Stimulation of endothelial cell adhesion to fibronectin and vitronectin by baicalein

Cell migration depends on cell adhesion to the ECM (Palecek et al., 1997; Pereda et al., 1999). To address whether the effect of baicalein on endothelial cell migration could be attributed to changes in cell adhesion, endothelial cells were incubated in the absence or presence of baicalein for 48 h, and then suspended and incubated for 2 h on dishes. As summarised in Figure 2a, baicalein had stimulatory effects on the attachment of cells to the substratum of culture plates in a concentration-dependent manner. However, short-term (up to 6 h) incubation of baicalein had no influence on cell adhesion (data not shown). We next examined the effect of baicalein on the adhesion of endothelial cells to various components of the ECM. Endothelial cells were untreated or treated with 100 μM baicalein for 48 h, and then suspended and incubated for 2 h on dishes coated with collagen, laminin, fibronectin or vitronectin. As shown in Figure 2b, baicalein increased endothelial cell adhesion to fibronectin and vitronectin, compared to untreated control cultures. In contrast, treatment with baicalein had no significant effect on attachment of endothelial cells to collagen or laminin. These results indicate that baicalein strengthens cell interaction with only some matrix molecules, such as fibronectin and vitronectin.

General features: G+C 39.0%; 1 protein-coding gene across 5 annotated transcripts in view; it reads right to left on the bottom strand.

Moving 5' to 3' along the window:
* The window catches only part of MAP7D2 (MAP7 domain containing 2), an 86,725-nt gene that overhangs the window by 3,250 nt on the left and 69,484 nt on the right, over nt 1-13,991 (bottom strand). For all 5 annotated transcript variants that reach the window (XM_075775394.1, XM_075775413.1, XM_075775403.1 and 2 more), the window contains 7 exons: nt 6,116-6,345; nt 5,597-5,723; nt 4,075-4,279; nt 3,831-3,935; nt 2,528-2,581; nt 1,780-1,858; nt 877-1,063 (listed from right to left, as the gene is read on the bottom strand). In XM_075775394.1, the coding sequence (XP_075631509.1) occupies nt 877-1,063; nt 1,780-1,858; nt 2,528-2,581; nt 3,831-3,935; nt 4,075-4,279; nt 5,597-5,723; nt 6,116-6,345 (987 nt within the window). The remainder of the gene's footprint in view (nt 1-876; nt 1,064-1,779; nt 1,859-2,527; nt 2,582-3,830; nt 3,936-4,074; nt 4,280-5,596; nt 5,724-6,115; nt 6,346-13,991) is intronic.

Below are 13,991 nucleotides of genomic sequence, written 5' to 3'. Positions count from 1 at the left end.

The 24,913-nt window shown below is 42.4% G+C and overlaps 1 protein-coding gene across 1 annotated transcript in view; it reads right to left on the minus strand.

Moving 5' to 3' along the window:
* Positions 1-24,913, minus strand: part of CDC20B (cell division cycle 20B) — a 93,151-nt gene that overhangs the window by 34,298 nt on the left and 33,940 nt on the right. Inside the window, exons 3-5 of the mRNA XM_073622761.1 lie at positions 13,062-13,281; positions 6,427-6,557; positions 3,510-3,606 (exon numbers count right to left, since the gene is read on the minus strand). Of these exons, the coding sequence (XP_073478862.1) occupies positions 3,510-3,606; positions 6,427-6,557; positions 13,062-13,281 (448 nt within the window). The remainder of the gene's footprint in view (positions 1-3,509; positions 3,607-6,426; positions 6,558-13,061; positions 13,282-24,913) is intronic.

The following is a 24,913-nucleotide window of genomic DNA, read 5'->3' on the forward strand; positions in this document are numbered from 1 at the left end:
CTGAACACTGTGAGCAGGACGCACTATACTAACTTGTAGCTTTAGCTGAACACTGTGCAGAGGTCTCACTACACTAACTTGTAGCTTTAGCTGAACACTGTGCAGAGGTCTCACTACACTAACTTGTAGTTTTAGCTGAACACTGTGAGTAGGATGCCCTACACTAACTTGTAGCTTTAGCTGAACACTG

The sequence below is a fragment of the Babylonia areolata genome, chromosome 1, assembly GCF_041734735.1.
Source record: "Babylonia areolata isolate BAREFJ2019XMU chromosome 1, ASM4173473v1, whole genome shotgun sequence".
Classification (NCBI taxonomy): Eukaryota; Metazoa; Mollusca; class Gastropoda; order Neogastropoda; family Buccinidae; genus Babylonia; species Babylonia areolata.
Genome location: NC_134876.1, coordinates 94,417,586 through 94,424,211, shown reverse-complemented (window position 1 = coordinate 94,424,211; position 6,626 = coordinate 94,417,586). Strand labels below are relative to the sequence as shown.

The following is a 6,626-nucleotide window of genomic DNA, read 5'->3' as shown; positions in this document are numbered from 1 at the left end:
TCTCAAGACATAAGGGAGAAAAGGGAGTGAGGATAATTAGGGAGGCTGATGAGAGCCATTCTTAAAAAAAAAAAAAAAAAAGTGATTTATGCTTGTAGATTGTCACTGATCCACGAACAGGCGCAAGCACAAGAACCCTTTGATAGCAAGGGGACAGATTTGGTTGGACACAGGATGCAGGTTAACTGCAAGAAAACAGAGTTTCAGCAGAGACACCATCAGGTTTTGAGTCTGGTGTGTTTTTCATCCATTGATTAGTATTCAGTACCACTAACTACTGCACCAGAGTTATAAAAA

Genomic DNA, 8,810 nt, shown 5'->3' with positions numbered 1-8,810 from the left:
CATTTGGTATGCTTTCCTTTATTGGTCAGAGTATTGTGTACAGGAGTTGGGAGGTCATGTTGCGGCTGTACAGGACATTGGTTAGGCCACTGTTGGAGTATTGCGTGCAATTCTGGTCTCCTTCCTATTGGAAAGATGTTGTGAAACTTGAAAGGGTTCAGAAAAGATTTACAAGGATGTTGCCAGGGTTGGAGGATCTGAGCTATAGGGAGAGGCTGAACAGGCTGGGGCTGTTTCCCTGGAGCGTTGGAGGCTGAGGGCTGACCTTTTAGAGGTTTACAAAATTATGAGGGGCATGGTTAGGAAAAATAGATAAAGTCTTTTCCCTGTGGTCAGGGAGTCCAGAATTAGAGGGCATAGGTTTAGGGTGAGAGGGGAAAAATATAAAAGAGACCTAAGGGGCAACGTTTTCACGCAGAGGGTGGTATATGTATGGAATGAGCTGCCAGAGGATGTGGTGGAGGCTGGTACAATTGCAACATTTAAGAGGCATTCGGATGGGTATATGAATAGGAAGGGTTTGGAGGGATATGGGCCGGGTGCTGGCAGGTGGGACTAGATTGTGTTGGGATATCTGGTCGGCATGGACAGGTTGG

Figure 2
Enhancement of adhesion of endothelial cells to ECM by baicalein. (a) Treatment with various concentration of baicalein for 2 days, or (b) preincubation with or without 100 μM baicalein for 2 days, and then cells were harvested and seeded ...

Regulation of integrins expression by baicalein